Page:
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Help Reviewers Tell You What They Want

Reviewers of regulatory documents need to ensure that their comments are specific, actionable, and relevant, so that no critical time is spent unnecessarily throughout the document development process.

Review is an integral part of the medical writing process and relies on clear communication between the medical writer and the reviewer(s). This is a two-way street. Review can be a frustrating process for both the writer and the reviewer(s) when there is miscommunication.

Thus, both parties are responsible for ensuring that the review process runs as smoothly and efficiently as possible. Ultimately, there is no ‘us’ and ‘them’ in the document development process, but a common goal to be reached within a clearly defined timeframe by a team: finalising fit-for-purpose documents for submission to health authorities, which will ideally result in a successful marketing authorisation approval.

My aim in this article is to give us medical writers hands-on tools for improving the communication with our reviewers by making our review expectations more clear. I am presenting specific, simple principles that reviewers can practise throughout the document review process until they become habitual, including examples of how to provide comments that are unambiguous, actionable, and relevant.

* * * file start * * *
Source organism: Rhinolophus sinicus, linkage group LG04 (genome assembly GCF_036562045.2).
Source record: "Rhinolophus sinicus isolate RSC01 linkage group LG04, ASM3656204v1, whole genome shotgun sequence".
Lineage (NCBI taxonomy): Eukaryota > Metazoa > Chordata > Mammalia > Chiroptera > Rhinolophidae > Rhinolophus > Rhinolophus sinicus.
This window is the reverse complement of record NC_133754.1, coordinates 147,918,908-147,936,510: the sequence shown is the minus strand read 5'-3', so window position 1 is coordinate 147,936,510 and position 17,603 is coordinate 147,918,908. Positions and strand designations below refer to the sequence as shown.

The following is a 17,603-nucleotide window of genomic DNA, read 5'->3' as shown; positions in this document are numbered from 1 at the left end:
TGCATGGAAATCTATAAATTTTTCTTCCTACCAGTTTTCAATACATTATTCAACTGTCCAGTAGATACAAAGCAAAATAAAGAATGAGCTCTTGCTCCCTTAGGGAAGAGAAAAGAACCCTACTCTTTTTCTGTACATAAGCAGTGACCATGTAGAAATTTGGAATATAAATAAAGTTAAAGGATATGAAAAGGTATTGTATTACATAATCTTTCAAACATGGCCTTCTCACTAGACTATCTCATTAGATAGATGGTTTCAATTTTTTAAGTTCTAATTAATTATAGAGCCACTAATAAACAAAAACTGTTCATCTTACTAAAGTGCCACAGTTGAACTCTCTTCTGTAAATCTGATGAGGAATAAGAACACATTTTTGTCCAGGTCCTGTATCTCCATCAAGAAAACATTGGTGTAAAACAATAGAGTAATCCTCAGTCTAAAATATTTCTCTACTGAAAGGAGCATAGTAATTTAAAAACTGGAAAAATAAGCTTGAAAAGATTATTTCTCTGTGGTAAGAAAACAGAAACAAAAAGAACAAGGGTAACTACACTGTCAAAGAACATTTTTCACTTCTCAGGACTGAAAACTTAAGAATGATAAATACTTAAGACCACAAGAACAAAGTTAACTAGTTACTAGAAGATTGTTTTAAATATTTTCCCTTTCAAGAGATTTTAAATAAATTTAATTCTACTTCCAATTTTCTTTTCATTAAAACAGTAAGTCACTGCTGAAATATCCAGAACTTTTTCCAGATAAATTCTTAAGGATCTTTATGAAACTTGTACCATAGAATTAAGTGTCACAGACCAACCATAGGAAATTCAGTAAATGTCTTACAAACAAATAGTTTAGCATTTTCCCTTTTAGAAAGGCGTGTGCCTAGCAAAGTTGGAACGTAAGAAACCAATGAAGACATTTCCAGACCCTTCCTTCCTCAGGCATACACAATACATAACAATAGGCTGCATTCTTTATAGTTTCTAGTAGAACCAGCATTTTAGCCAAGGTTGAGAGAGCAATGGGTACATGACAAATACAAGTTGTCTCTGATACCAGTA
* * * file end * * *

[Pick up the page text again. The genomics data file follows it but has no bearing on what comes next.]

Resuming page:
Review is a process conducted at different stages of document development to ensure that a document meets its purpose, i.e., that it is complete, coherent, and aligned both with the overall strategy of a specific project and the expectations of the intended ultimate audience, which, for regulatory documents, is always the health authority (not the manager of a certain reviewer!).

Review differs from quality control (QC) in many aspects. Review should not be a check of numbers, spelling, and company-specific style guide conventions. Ensuring that these aspects are met falls under the responsibility of the medical writer throughout all document development stages, and of QC specialists and document managers/ administrators at later stages; such responsibilities are usually defined by a company’s standard operating procedures (SOPs).

While it is often easier for reviewers to check abbreviation lists, fix spelling errors, and propose taste-driven linguistic changes on already linguistically correct text (1), what we ultimately want as medical writers from our reviewers is something else: constructive, unambiguous, and timely strategic input (‘strategic review’), primarily on document sections relevant for each reviewer’s functional role (‘function- driven review’) and on each document, considering both the document type (‘eCTD placement-driven review’, based on its place/purpose within the electronic common technical document [eCTD]) and the document development stage (‘staged review’).


Several studies have shown that inefficient reviews are not uncommon across the pharmaceutical industry. Throughout several review rounds, the reviewers were asked to categorise their own comments on a specific document into one of the following categories: rhetorical (content-related/strategic), editorial, and stylistic; they assessed their comments as largely rhetorical. When the consultants looked at the drafts and categorised comments based on more objective criteria than personal opinion, they found that the vast majority were in fact editorial and stylistic, even on advanced drafts of the document (2-3). The question is: why? Various reasons account for the often ineffective and inefficient review process seen across the industry, most of which are largely unintentional and can be at least partially corrected with appropriate training.